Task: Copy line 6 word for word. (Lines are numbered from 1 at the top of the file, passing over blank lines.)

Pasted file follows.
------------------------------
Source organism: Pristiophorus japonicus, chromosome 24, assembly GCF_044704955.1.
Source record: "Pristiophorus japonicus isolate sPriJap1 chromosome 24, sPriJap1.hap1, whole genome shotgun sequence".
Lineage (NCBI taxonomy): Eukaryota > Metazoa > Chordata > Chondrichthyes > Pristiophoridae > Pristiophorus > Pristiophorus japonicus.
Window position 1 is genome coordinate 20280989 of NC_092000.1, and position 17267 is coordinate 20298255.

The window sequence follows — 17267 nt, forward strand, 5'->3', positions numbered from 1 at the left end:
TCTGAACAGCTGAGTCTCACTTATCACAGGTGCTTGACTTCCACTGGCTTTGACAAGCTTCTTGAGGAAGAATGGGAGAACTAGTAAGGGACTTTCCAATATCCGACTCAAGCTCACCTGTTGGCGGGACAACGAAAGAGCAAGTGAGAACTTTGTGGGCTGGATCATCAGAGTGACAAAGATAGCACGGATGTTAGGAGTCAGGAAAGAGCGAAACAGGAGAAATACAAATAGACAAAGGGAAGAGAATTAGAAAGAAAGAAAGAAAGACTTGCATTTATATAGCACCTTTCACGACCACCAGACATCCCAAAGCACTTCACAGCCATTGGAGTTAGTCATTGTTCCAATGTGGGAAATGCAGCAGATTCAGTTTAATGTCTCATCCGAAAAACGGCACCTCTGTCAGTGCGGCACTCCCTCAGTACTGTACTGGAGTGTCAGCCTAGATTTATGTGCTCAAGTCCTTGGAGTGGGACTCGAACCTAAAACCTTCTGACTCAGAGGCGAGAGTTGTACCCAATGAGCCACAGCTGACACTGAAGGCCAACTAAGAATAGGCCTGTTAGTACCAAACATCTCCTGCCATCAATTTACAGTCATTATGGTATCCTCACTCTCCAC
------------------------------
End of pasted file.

TCTGAACAGCTGAGTCTCACTTATCACAGGTGCTTGACTTCCACTGGCTTTGACAAGCTTCTTGAGGAAGAATGGGAGAACTAGTAAGGGACTTTCCAATATCCGACTCAAGCTCACCTGTTGGCGGGACAACGAAAGAGCAAGTGAGAACTTTGTGGGCTGGATCATCAGAGTGACAAAGATAGCACGGATGTTAGGAGTCAGGAAAGAGCGAAACAGGAGAAATACAAATAGACAAAGGGAAGAGAATTAGAAAGAAAGAAAGAAAGACTTGCATTTATATAGCACCTTTCACGACCACCAGACATCCCAAAGCACTTCACAGCCATTGGAGTTAGTCATTGTTCCAATGTGGGAAATGCAGCAGATTCAGTTTAATGTCTCATCCGAAAAACGGCACCTCTGTCAGTGCGGCACTCCCTCAGTACTGTACTGGAGTGTCAGCCTAGATTTATGTGCTCAAGTCCTTGGAGTGGGACTCGAACCTAAAACCTTCTGACTCAGAGGCGAGAGTTGTACCCAATGAGCCACAGCTGACACTGAAGGCCAACTAAGAATAGGCCTGTTAGTACCAAACATCTCCTGCCATCAATTTACAGTCATTATGGTATCCTCACTCTCCAC